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General News of Monday, 13 October 2008

Source: GNA

Government asked to abrogate contract of AVRL

Accra, Oct. 13, GNA - The National Coalition Against the Privatization of Water (NCAP), on Monday called on government to "immediately" abrogate the contract of the Aqua Vitens Rand Limited (AVRL), and to hand over water operations to the Ghana Water Company Limited (GWCL).

The NCAP has also appealed to the Serious Fraud Office (SFO), to investigate the activities of AVRL because as per their contract with Ghana, water quality had not improved and the company had not met the standards set out in its contract with the government of Ghana. "Aqua Vitens Rand Limited is not making headway in solving Ghana's water supply system. The company has failed to improve Ghana's water system since it took over the management of urban water", said Al-Hassan Adam, Southern Sector Coordinator of the NCAP at a press conference in Accra.

Adam said the position of the NCAP was strengthened by a recent technical audit, conducted by FiCHTNER, a German consulting company, undertaken from May to July 2007, commissioned and paid for by the World Bank as part of the monitoring process of the Aqua-Vitens Rand management contract, that made "damming revelations" that constituted more grounds for the abrogation of the contract. "We have always maintained, and this has been confirmed by the report, that management contract is not the solution to the challenges facing urban water delivery in Ghana and also that AVRL has so far woefully underperformed under its contract", NCAP will argue", Adam said.

Adam said the report specifically indicated that chemical reagents for treating water against potential health threatening substances such as; arsenic, lead, cyanide, copper and zinc were in short supply in most cases and in some cases not available.

"This is the case for water produced in the mining communities in Western, Brong Ahafo and Ashanti Regions where surface and ground waters have been polluted by mining activities", he said. Adam said the report also revealed that regional laboratories did not give feed back to treatment plants, hence chemical dosing was done manually with dangers of inaccuracies.

According to him, the report also said at the Owabi treatment plant, which supplies water to Kumasi applies chemical dosing was performed without any criteria and at the Kpong Old and New treatment plants, dosing pumps do not work effectively.

Adam said the report concluded that water with high levels of iron and or manganese was occasionally directly fed into the distribution system, confirming recent media reports of stinking water pumped into homes in Osu and it surroundings.

He said the report confirmed that Aqua Vitens Rand Limited did not carry out regular quality check of water in the distribution lines, and this amounted to a "reckless compromise of the public health and safety".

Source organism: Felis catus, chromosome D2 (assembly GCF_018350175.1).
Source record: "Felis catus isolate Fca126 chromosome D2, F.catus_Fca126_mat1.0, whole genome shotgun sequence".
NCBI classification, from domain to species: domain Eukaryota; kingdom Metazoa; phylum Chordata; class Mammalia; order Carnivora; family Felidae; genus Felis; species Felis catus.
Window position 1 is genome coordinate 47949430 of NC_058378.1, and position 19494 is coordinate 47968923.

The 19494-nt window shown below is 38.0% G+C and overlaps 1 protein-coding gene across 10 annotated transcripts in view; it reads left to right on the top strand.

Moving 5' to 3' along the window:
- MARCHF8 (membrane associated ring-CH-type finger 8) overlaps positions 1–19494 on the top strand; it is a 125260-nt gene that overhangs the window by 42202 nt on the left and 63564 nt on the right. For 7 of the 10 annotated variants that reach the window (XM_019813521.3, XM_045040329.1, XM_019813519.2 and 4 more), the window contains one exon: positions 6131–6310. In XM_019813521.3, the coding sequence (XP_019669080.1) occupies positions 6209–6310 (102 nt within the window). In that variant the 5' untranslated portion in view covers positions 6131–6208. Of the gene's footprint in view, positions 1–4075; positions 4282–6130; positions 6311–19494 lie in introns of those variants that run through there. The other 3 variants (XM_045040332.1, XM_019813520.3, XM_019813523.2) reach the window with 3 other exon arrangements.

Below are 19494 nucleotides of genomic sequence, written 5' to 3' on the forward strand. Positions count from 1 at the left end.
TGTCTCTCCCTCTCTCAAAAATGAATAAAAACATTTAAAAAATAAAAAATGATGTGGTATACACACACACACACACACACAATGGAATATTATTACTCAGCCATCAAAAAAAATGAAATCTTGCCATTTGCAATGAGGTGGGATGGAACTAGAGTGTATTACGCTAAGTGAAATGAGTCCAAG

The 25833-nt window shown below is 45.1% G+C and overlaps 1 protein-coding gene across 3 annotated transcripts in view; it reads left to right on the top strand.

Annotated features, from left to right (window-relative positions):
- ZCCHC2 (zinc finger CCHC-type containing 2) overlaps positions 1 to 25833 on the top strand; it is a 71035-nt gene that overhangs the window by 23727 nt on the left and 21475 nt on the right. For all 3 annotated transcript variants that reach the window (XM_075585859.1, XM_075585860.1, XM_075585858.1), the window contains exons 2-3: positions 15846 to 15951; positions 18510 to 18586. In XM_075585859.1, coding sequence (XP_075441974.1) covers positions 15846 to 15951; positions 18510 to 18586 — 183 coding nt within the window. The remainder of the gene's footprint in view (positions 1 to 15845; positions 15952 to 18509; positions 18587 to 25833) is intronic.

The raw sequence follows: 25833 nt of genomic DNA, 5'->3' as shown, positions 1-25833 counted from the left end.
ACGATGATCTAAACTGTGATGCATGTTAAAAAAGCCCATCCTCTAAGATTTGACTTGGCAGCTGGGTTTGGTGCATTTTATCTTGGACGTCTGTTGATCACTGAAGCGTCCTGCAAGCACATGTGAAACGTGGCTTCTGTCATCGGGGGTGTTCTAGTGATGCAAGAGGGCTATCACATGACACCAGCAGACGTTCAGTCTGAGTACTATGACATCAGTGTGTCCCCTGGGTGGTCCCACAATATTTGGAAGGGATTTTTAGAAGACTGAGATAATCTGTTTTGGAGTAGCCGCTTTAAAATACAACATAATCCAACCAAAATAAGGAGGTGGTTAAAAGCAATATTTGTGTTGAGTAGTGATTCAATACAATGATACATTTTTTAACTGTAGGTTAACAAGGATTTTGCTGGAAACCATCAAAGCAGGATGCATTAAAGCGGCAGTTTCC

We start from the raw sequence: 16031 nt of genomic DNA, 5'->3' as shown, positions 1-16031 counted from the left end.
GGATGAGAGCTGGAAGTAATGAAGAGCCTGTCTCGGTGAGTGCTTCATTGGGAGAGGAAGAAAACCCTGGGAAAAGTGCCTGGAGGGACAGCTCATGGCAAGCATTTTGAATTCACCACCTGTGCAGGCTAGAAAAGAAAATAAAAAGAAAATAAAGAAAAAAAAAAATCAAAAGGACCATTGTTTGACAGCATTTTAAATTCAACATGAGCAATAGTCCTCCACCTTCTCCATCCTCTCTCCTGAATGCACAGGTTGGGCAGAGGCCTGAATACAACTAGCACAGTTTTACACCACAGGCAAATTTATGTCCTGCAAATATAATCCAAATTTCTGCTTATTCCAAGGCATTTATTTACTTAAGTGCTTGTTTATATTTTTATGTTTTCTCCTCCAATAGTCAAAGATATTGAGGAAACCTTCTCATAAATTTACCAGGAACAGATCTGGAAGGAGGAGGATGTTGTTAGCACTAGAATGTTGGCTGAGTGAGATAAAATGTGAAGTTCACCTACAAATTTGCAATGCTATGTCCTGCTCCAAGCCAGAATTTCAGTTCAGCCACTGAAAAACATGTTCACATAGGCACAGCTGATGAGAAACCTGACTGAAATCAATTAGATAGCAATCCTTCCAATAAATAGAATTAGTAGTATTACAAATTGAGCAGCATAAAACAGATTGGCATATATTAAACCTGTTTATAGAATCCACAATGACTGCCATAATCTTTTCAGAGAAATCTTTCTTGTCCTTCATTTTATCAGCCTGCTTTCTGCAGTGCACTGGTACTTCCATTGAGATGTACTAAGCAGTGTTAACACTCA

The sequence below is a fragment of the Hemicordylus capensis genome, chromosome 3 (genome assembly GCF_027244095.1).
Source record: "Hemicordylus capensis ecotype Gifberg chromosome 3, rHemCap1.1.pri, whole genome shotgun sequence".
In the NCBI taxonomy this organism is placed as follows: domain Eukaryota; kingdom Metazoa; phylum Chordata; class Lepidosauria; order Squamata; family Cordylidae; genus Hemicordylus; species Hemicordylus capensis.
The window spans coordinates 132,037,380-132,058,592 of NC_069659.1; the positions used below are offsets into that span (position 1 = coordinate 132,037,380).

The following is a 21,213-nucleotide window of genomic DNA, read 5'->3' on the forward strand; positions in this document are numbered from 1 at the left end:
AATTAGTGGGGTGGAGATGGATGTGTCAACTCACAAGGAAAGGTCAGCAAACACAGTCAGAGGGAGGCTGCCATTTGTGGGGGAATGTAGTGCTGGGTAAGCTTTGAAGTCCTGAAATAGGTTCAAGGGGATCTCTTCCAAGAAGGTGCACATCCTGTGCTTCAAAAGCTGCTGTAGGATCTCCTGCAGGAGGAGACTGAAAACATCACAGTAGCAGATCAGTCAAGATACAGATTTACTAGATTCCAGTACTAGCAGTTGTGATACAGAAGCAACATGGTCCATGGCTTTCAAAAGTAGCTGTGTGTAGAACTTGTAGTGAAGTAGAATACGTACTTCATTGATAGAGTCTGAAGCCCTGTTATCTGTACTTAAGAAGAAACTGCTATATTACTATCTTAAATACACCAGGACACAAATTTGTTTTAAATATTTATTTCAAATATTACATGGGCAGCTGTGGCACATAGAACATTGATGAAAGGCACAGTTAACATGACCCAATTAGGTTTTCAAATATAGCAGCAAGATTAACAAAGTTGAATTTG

The NCAP also expressed worry over attempts by FiCHTNER to lower standards for AVRL by recommending that AVRL should prepare and implement "Operations and Maintenance Management Plan and Standards Operating Procedures for 10 major supply schemes, saying, "This is not acceptable to NCAP since AVRL mandate covers 80 urban water systems." Adam said the report conceded that the right procedure for establishing baseline information was not carried out to determine the actual strength and weakness of GWCL before entering the management contract.

The "NCAP thinks the lack of baseline information is making it difficult for any effective management of Aqua Vitens Rand limited. "This condition has given AVRL a window of opportunity to hide its poor performance", Adam said.

He said the report also noted that the management contract had not changed anything in relation to the operation of the plants, and that no proof could be found of the presence or visits of specialized personnel from AVRL, making it doubtful whether a transfer of technology has taken place.

Adam said "The whole distribution process is handled like a black box. Only few facts are really known about the distribution process. The technical figures are derived from commercial figures, so that the monitoring of physical losses or optimization of storage capacities can hardly be achieved", Adam quoted the report as saying. The NCAP thus said the solution to urban water challenges in Ghana was investment, comprehensive overhaul of the system and expansion of infrastructure.

They asked government and donors to view water as a social service, calling on them to make the water ownership and management to reflect these characteristics. Adam called on the Ghana Standards Board and the Public Utilities Regulatory Commission to ensure that chemical reagents required for the treatment of water are part of the water quality standard. 13 Oct. 08